Saturday, 8 July 2017
Stardust Memories (1980)
Perhaps the first film to truly address Allen's preoccupation with dangerous, volatile women (based, one presumes, on his marriage to his second wife, Louise Lasser) Stardust Memories is also the first to acknowledge where Allen was at this point in his career. Manhattan was an incredible peak to reach but, coming off the back of the Bergman-inspired Interiors, it is clear that Allen's growing maturity as a filmmaker was offset by the reception from his audience who wondered where all the jokes had gone.
Allen plays Sandy Bates, a filmmaker whose starting to confuse his paying public and studio bosses alike with his growing seriousness. Since his friend Nat Bernstein died, Sandy professes to no longer feel funny and he is plagued with the sobering thought that nothing is immortal and that we are all doomed to die, including the world itself - what is the point in telling jokes and making movies?
With ironic timing, Sandy is invited to an assessment of his life's work in the shape of a retrospective of his movies at the Stardust Hotel, just as he finds himself assessing his personal life and his place in the grand scheme of things. Grappling with this existential ennui, he begins to fear he is losing control of his life, just like his former love Dorrie (Charlotte Rampling), a mentally unbalanced actress. He finds himself more and more drawn to examining, dissecting and obsessing over her and their time together, to the detriment of his current relationship with Isobel (Marie-Christine Barrault), a French woman with two children. He becomes close to Daisy (Jessica Harper) a classical musician in attendance at the retrospective who reminds him of Dorrie, whilst fending off the various, eccentric attentions and requests of his many fans.
Crucial to understanding the central message of Stardust Memories is what is shown in the film within a film, which sees Sandy seated on a train full of unhappy people. Across the tracks is another train, full of happy people (including a kiss blowing, pre-fame Sharon Stone) and Sandy desperately tries to change trains to no avail. The film closes with Sandy and the passengers from both trains at a garbage dump, much to the incomprehension of the studio executives who demand a new ending. The message is that it doesn't matter what we do in life, whether we're lucky or unlucky, we all end up in the same place. We all end up dead, we just have to try and enjoy our time on earth while we can.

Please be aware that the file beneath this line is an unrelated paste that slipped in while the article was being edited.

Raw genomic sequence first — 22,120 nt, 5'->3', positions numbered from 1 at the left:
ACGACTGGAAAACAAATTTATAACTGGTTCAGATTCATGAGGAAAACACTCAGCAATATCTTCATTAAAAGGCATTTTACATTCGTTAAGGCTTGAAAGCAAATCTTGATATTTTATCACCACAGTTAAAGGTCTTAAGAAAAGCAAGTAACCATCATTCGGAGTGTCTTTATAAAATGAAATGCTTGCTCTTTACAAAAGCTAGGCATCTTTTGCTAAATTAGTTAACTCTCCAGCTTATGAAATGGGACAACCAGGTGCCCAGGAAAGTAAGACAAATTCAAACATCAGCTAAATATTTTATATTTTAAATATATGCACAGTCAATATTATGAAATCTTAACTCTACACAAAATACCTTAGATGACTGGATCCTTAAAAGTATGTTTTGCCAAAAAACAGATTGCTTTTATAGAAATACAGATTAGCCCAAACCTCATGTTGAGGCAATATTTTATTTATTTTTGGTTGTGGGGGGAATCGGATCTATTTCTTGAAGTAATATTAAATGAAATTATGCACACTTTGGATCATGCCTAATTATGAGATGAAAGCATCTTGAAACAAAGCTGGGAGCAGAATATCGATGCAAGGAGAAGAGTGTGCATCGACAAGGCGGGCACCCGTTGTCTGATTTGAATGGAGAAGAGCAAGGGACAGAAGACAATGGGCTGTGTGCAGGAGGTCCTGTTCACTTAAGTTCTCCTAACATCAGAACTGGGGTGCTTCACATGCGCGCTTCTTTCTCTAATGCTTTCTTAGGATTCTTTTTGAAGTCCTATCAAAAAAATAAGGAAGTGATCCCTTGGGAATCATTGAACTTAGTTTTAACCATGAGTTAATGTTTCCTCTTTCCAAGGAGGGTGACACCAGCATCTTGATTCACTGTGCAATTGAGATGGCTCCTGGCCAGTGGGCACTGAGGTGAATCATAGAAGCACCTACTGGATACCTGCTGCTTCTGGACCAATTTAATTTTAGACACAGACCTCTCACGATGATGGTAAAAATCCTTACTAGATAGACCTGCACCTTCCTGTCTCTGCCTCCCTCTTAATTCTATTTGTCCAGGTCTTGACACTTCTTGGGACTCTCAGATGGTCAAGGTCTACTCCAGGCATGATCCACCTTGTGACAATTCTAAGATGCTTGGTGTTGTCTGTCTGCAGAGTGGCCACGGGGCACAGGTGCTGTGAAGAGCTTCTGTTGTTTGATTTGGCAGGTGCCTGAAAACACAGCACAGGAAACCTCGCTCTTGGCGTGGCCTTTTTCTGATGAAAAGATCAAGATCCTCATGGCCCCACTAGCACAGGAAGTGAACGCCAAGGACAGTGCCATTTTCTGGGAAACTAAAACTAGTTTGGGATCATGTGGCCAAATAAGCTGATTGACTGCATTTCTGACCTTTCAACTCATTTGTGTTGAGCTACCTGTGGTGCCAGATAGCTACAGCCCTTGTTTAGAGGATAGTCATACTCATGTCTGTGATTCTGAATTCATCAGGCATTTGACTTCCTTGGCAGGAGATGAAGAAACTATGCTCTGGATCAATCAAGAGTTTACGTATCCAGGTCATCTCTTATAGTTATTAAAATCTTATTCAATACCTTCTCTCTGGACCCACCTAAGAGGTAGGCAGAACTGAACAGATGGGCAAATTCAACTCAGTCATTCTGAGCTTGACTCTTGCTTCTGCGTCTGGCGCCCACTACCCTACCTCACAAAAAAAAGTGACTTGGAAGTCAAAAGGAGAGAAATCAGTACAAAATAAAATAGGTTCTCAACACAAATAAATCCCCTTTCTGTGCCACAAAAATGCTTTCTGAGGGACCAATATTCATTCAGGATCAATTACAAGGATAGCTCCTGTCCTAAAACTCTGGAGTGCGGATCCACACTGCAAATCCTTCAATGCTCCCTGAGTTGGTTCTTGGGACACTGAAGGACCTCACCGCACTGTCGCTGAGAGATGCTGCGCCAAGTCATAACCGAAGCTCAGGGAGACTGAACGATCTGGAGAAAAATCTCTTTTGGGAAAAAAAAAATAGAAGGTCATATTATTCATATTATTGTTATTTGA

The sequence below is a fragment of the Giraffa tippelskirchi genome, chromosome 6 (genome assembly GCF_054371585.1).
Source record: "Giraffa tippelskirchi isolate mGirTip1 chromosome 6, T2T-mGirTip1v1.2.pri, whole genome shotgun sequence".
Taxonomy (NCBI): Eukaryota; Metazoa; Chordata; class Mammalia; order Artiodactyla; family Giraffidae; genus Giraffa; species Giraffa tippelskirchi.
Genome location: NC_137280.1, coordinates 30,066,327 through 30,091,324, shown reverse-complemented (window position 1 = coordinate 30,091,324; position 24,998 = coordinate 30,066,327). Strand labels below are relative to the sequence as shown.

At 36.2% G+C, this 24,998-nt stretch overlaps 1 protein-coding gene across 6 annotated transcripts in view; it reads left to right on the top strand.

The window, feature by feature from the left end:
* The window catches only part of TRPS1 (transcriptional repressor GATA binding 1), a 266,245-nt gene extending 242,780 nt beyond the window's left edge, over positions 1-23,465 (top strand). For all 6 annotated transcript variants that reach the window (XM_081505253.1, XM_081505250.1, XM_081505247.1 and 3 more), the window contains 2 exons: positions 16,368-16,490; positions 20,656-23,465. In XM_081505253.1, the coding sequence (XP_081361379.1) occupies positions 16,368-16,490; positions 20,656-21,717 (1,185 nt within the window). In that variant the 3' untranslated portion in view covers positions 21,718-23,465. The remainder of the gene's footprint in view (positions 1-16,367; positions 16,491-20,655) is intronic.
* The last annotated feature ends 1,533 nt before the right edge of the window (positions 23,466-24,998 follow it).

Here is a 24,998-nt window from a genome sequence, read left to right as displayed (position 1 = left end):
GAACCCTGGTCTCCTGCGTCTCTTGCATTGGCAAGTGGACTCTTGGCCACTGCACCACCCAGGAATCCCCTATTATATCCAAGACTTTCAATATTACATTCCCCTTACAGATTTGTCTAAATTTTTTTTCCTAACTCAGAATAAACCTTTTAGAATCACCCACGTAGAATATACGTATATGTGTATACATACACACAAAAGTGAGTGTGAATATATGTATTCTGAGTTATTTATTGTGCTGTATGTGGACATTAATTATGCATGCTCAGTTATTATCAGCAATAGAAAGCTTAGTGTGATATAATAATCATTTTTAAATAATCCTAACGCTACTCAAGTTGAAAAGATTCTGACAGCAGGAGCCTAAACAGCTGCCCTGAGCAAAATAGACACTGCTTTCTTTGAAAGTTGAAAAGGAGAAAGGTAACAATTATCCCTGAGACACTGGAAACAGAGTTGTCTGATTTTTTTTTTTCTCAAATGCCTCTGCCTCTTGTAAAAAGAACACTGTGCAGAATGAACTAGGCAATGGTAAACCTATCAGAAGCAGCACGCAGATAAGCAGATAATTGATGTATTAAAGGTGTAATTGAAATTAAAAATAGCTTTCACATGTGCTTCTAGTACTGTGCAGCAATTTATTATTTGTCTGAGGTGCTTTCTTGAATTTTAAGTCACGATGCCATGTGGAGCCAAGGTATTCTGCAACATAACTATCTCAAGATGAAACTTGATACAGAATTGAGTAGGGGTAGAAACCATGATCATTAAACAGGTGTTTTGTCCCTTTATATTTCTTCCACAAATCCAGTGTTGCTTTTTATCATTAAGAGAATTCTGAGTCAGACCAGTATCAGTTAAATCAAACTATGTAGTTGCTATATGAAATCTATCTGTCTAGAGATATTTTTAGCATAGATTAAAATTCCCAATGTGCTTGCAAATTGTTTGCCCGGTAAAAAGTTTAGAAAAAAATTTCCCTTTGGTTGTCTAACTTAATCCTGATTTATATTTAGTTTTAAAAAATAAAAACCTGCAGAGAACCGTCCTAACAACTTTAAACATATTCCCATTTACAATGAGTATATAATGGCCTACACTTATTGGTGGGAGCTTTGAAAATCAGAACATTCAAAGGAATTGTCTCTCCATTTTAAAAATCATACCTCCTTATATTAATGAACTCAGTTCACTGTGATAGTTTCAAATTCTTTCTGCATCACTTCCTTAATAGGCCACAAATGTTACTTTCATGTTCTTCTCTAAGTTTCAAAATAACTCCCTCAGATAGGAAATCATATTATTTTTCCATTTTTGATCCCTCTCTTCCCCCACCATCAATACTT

Crucially, Sandy himself can only realise this when he has his own brush with death. At a UFO party in a field outside of the retrospective, Sandy comes face to face with a fan who may or may not pull a gun on him. The scenes that follow suggest Sandy has been killed, but eventually it is revealed that he only fainted. Nevertheless this gives him the rebirth he required and, realising he is lucky (lucky to have forged a successful, well paid career for telling jokes, as opposed to his school friend who is a taxi driver and feels unhappy with his lot, and lucky to have Isobel) he sheds his previous immaturity and preoccupation with Dorrie to return to Isobel and her children.
Stylistically, Stardust Memories is a very interesting film. There's more than a touch of Fellini about it, not only in the nods to the semi-autobiographical 8 1/2, but also in the interesting and unusual faces of Sandy's fans, who repeatedly hove into view with their gushing praise or their demands. It's quite telling too that the film allows Sandy and Daisy to discuss De Sica's 1948 Italian Neorealist classic Bicycle Thieves, making the point that the bicycle represents a livelihood to the working class hero of the piece, but the middle classes Sandy knows can only preoccupy themselves with looks, diets, love, sex and vague philosophy - much like himself in fact.
For me though, Stardust Memories must impressive visual moment is in the flashback scene which purports to be the last time Sandy saw Dorrie, in some kind of psychiatric hospital. The fragile grip she possessed on her mental state is shown to be rapidly slipping away in a series of devastatingly effective jump-cuts with Rampling face on and close up to the camera. It's a world away from the director of Sleeper or Everything You Always Wanted To Know About Sex (But Were Afraid To Ask) and, as such, one could well imagine a cinema audience in 1980 wondering, just like Sandy's fans, where all the jokes are.